Types of Financial Goals:
In general, financial goals are of 4 types, which are subject to change from person to person and situation to situation.
Near Term Goals
Goals which have a duration of a month to three months to fulfil.
Examples : Buying an Air Conditioner, buying a two wheeler, etc.
Short Term Goals
(less than three years). The closer you get to your goal, the less risk you generally want to take with the money you’ve already accumulated to pay for it. Because you plan to spend the money you set aside for short-term goals relatively quickly, you’ll want to focus on safety and liquidity rather than growth in your short-term portfolio. This means you’ll be more inclined to put your money into federally insured bank or credit union accounts or cash equivalent investments, which aren’t likely to lose much value in six months or a year.
Medium Term Goals
(three to ten years).Choosing the right investments for mid-term goals can be more complex than choosing them for short- or long-term goals. That’s because you need to strike an effective balance between protecting the assets you’ve worked hard to accumulate while achieving the growth that can help you build your assets and offset inflation.
Mid-term goals are typically those for which you need time to accumulate the money. Or they may be things you’re not yet ready for but are looking forward to. The more time you have, or the more flexible the timing, the more risk you can probably afford to take with your money. For example, you might want to invest some of your assets in stocks, either directly or through mutual funds or exchange-traded funds, because of the potential for a higher return that would allow you to reach your goals sooner. As the time frame for those goals gets shorter, you can gradually move some of those assets into more price-stable investments.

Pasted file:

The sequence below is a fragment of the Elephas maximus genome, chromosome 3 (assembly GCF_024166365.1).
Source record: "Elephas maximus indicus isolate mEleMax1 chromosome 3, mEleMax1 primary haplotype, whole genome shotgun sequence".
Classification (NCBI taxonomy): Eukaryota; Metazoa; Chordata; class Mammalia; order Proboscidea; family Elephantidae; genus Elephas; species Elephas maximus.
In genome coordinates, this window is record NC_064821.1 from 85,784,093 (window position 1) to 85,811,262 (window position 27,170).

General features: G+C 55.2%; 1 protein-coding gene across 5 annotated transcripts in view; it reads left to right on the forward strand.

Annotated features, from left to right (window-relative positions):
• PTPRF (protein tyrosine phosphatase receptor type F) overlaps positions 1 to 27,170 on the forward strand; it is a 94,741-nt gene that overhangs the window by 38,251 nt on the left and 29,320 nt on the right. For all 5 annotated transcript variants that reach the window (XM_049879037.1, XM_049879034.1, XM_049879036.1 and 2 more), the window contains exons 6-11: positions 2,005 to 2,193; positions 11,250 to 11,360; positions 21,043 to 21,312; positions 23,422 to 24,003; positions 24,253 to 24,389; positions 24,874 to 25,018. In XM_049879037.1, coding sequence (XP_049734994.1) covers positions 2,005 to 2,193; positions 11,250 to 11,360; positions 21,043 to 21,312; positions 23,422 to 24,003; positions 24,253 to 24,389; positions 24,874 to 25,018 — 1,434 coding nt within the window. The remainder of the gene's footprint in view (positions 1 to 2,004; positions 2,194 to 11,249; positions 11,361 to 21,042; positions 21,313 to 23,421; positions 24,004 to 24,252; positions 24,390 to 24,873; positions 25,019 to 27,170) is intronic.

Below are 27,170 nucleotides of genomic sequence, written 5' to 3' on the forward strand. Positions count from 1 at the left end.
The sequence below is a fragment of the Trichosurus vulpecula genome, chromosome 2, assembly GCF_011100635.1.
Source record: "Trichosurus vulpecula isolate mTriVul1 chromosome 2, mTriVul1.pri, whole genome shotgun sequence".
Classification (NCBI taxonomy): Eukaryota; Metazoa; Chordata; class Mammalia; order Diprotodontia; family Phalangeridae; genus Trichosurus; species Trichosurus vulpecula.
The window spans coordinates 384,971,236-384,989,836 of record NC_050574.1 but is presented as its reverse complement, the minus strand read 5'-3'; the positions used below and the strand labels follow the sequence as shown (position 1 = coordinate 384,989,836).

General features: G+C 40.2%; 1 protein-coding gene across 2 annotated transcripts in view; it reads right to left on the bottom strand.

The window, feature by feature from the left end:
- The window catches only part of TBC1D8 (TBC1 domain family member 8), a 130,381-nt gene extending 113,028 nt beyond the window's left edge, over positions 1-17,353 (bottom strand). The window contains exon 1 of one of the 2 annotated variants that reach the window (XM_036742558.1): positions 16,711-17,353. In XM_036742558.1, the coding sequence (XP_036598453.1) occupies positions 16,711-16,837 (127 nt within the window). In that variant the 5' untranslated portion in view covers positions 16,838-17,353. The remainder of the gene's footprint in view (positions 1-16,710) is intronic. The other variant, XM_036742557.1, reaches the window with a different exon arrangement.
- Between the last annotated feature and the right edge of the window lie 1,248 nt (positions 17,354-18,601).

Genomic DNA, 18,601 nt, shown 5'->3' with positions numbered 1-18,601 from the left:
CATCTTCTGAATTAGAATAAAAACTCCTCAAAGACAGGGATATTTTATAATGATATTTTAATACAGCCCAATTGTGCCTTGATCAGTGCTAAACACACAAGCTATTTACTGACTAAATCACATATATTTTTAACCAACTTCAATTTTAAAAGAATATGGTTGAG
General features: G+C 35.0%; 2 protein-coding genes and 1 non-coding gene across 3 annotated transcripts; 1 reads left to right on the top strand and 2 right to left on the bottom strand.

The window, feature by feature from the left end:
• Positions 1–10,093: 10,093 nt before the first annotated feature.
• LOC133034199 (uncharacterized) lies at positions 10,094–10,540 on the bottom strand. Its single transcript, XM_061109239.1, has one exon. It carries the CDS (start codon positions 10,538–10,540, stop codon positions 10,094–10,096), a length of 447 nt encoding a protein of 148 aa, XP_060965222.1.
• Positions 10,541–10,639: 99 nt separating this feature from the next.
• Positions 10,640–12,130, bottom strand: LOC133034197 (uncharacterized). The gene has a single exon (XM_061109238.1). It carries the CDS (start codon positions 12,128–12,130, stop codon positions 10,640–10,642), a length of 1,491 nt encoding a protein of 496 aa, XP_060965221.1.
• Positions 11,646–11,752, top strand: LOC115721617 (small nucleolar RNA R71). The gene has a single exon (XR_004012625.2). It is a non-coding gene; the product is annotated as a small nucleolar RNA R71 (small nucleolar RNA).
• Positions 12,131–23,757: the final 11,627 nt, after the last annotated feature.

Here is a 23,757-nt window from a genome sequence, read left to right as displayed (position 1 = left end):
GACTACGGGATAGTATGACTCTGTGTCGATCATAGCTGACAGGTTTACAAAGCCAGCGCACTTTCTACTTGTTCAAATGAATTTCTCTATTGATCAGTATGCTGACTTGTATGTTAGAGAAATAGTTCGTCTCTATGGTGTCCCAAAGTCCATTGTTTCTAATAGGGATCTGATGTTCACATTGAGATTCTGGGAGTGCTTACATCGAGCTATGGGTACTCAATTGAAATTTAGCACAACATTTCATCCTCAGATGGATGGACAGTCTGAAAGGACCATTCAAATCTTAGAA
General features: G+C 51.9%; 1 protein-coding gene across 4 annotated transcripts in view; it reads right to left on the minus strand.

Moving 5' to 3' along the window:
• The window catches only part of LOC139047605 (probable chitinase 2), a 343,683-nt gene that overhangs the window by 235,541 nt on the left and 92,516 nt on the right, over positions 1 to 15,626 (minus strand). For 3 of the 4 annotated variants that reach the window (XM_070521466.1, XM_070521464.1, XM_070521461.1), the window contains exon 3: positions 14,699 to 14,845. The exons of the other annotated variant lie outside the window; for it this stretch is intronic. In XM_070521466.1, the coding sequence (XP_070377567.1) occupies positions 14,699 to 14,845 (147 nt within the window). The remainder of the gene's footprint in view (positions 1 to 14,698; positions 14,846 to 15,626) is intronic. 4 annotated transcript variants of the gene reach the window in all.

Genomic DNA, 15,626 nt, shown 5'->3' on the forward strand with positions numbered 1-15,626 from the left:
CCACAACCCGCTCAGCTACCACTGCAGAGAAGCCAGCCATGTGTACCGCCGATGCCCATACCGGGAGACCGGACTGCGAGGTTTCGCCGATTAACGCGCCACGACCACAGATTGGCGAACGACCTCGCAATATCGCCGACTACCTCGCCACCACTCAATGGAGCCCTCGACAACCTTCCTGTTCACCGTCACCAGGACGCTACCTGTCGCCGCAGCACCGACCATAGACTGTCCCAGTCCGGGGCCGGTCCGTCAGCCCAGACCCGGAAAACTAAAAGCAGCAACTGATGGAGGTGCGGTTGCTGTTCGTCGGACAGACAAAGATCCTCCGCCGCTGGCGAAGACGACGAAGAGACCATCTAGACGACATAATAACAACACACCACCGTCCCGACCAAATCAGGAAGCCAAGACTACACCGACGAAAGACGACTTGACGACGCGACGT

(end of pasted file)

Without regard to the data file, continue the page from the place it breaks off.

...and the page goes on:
Long Term Goals
(more than ten years). For many people, the number one long-term goal is a financially secure retirement. But it’s also a goal with a long time horizon. When your goal is paying for college, for example, you think in terms of paying costs for four years—or perhaps a few more for a post-graduate or professional degree. But when you think about retirement, you have to think in terms of managing expenses for 15, 20, 30, or maybe even 40 years that you’ll be living after retirement. Since you’ll need income for that entire period, it is important to make your money work for you, and this means earning a rate of return that outpaces inflation and allows your principal investment to grow over time.
The general rule is that the more time you have to reach a financial goal, the more investment risk you can afford to take. For many investors, that can mean allocating most of the principal you set aside for long-term goals to growth investments, such as individual stock, stock mutual funds, and stock exchange traded funds (ETFs). Over time, you can gradually shift a greater percentage of your accumulated account value into income-producing investments such as bonds.
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